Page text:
One of the first and most important decisions a new business owner must make is to decide the form of legal structure to use in forming the business. There are three main types of legal form in which to translate business; sole proprietorship, partnership and corporate. Each type has advantages and disadvantages, which should be discussed thoroughly with legal counsel before making a final decision.
As a sole proprietorship, the owner is the business, and the business is the owner. If a judgment is rendered against the business, all the assets of the business owner are available to satisfy the judgment; there is no insulation from liability. From a legal perspective, this may be one of the biggest drawbacks of a sole proprietorship.
Also income and losses pass directly to the business owner. The maximum tax rate for the business is, therefore, the maximum personal tax rate for the owner, currently 31 percent.
To create a sole proprietorship generally no special steps are required. If a name other than the owner’s name is used, a fictitious name certificate or a trade name certificate may need to be filed with the county. This is an inexpensive procedure and one that can be performed easily without the services of an attorney. Similarly, the transfer of the business is easily performed although that process may require the services of counsel, unless the business owner is familiar with the state requirements of notice to creditors and others.
The second type of business structure is a partnership. Two or more persons enter into a contract to share in the profits and the losses of the business, as well as to address the division of ownership and management responsibilities. Legal liability falls equally upon the partners, unless a limited partnership has been formed; a limited partnership restricts full liability to the general partner. Limited partners are only liable for the amount of their investment. Partners remain liable, however, for taxes as in a sole proprietorship, so the maximum tax rate for a partnership currently is 31 percent. Creation of a partnership doesn’t require legal counsel, although legal assistance is recommended in order to ensure that the rights and responsibilities between partners are properly addressed. It is recommended that all partners retain separate counsel so that their individual interests are protected.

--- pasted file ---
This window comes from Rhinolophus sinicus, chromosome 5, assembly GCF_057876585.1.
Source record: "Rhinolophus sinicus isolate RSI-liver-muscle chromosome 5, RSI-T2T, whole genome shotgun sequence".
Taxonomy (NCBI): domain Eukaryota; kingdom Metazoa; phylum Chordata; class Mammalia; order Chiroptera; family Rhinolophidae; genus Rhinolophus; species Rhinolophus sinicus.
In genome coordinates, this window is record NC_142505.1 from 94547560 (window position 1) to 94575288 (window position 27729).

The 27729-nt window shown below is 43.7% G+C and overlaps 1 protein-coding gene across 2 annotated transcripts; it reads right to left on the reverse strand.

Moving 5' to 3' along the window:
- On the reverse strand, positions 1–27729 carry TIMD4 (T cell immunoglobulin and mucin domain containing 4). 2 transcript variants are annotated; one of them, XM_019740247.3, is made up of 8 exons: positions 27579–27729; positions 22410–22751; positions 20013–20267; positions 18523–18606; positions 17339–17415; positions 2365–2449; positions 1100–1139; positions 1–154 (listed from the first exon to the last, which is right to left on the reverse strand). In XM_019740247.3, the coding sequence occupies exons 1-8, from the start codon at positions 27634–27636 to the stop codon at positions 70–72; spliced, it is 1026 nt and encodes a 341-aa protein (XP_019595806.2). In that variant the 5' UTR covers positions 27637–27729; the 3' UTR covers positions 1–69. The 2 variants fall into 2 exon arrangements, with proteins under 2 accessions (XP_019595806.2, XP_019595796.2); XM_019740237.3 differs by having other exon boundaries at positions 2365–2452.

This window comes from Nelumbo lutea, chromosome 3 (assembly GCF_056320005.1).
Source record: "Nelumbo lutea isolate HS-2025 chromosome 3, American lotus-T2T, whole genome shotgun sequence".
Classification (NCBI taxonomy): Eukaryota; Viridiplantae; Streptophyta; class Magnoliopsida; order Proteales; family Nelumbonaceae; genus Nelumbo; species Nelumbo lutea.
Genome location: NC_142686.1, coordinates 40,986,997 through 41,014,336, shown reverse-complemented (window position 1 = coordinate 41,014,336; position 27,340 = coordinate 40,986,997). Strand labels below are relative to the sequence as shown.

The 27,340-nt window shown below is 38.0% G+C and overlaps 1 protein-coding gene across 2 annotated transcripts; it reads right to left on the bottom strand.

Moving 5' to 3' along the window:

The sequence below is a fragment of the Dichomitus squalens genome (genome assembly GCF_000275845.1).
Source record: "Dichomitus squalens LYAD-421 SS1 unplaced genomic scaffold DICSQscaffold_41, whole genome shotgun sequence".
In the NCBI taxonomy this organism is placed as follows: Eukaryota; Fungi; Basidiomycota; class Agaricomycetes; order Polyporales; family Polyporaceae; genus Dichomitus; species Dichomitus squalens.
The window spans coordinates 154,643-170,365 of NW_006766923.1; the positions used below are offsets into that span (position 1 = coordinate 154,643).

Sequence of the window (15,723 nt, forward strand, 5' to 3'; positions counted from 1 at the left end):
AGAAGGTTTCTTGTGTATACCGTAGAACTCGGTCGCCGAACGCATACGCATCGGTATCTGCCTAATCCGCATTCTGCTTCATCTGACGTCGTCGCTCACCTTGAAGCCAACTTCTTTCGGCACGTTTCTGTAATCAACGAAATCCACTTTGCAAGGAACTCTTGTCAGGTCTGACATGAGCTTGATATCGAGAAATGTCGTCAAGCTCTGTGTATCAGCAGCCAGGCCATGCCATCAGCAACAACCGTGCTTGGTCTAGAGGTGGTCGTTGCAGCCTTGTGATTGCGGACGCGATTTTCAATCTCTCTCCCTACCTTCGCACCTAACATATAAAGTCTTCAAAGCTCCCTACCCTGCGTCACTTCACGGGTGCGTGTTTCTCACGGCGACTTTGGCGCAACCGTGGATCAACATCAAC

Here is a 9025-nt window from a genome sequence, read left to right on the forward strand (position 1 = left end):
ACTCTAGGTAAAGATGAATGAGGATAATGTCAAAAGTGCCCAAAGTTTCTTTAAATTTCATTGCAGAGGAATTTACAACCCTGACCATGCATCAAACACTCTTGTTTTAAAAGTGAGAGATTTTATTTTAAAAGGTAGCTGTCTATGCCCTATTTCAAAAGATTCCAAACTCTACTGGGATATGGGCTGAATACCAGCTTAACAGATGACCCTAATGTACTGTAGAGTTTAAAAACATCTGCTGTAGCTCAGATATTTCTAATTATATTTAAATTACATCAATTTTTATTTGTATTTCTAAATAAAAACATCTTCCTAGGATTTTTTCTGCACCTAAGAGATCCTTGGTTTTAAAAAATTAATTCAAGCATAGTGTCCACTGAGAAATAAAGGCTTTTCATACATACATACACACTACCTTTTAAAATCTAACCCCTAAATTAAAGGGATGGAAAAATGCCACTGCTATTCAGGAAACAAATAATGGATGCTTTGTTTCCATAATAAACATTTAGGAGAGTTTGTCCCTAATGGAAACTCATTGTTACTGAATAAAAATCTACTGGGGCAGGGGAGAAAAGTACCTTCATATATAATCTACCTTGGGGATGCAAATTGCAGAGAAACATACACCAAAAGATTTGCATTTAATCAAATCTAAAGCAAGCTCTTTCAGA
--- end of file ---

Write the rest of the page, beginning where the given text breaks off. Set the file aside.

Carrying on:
A third type of business structure is a corporation. Although it is legal and possible to create a corporation without the services of an attorney, that is not usually done and is not recommended. There are a number of choices to make that will affect the operation and taxation of the corporation. It is recommended that both an attorney familiar with corporate law and an accountant be consulted before the final decision is made to transact business in the corporate status.
The most common decision for a corporate owner to make at creation of the corporation is whether to elect to be treated as a subchapter C corporation. S corporations are taxed by the federal government in a manner similar to sole proprietorships. Income and losses are passed to the owner(s), and income can therefore be taxed at the 31 percent rate. C corporations are taxed at the corporate rate, which is currently 34 percent. While the difference between 31 and 34 percent appears minimal, the final tax impact can be substantial. C corporation profits, after being taxed at 34 percent, may be distributed to the individual owner(s) and taxed again at the individual rate of 31 percent. Therefore, C corporation profits may eventually be taxed at a total rate of 65 percent. The decision to choose an S corporation is obviously of great importance, as is the proper action to insure the S election is done correctly. However, there are times when a new corporation may wish to retain C status rather than pass profits on to an owner as in an S corporation. This can occur, for example, when a new corporation wishes to retain profits for re-investment in the company. The possibilities are many and varied, and the advice of an accountant is necessary. Currently, New Jersey does not recognize an S corporation with the result that all corporations, C or S, are taxed the same in this state.
Corporate status conveys an important protection not available in either of the two other structures. Corporations are legal entities and therefore are legally liable for their own debts. The inability of the corporation to pay its debts does not normally confer liability upon the corporate owner. Thus, the corporation can conduct business without risking the personal assets of the owner.
In order to assure the continued protection that corporate status confers, it is necessary for the owner(s) to maintain certain formalities in the day-to-day operations of the business. It is recommended that business owners consult legal counsel to be certain they perform the necessary actions to assure legal formalities are met. Failing to do so can make the owner liable for corporate debts.